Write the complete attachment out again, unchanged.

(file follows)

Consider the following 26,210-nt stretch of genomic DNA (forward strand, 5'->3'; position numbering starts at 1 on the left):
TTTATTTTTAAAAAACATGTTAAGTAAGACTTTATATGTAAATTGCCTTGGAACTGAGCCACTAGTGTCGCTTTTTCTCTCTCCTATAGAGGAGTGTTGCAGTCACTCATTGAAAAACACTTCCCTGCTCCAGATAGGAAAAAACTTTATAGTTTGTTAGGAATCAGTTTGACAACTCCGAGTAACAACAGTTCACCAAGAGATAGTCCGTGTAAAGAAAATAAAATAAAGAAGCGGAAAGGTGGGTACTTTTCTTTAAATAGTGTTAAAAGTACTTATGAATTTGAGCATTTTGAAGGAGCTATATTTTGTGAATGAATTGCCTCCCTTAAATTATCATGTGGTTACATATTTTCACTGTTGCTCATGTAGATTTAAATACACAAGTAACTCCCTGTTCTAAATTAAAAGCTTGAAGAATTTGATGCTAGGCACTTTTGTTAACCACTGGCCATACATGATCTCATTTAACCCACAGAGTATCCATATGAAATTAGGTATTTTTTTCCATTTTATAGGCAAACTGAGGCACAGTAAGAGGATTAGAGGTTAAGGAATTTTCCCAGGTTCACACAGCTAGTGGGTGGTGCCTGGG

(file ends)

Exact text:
Consider the following 26,210-nt stretch of genomic DNA (forward strand, 5'->3'; position numbering starts at 1 on the left):
TTTATTTTTAAAAAACATGTTAAGTAAGACTTTATATGTAAATTGCCTTGGAACTGAGCCACTAGTGTCGCTTTTTCTCTCTCCTATAGAGGAGTGTTGCAGTCACTCATTGAAAAACACTTCCCTGCTCCAGATAGGAAAAAACTTTATAGTTTGTTAGGAATCAGTTTGACAACTCCGAGTAACAACAGTTCACCAAGAGATAGTCCGTGTAAAGAAAATAAAATAAAGAAGCGGAAAGGTGGGTACTTTTCTTTAAATAGTGTTAAAAGTACTTATGAATTTGAGCATTTTGAAGGAGCTATATTTTGTGAATGAATTGCCTCCCTTAAATTATCATGTGGTTACATATTTTCACTGTTGCTCATGTAGATTTAAATACACAAGTAACTCCCTGTTCTAAATTAAAAGCTTGAAGAATTTGATGCTAGGCACTTTTGTTAACCACTGGCCATACATGATCTCATTTAACCCACAGAGTATCCATATGAAATTAGGTATTTTTTTCCATTTTATAGGCAAACTGAGGCACAGTAAGAGGATTAGAGGTTAAGGAATTTTCCCAGGTTCACACAGCTAGTGGGTGGTGCCTGGG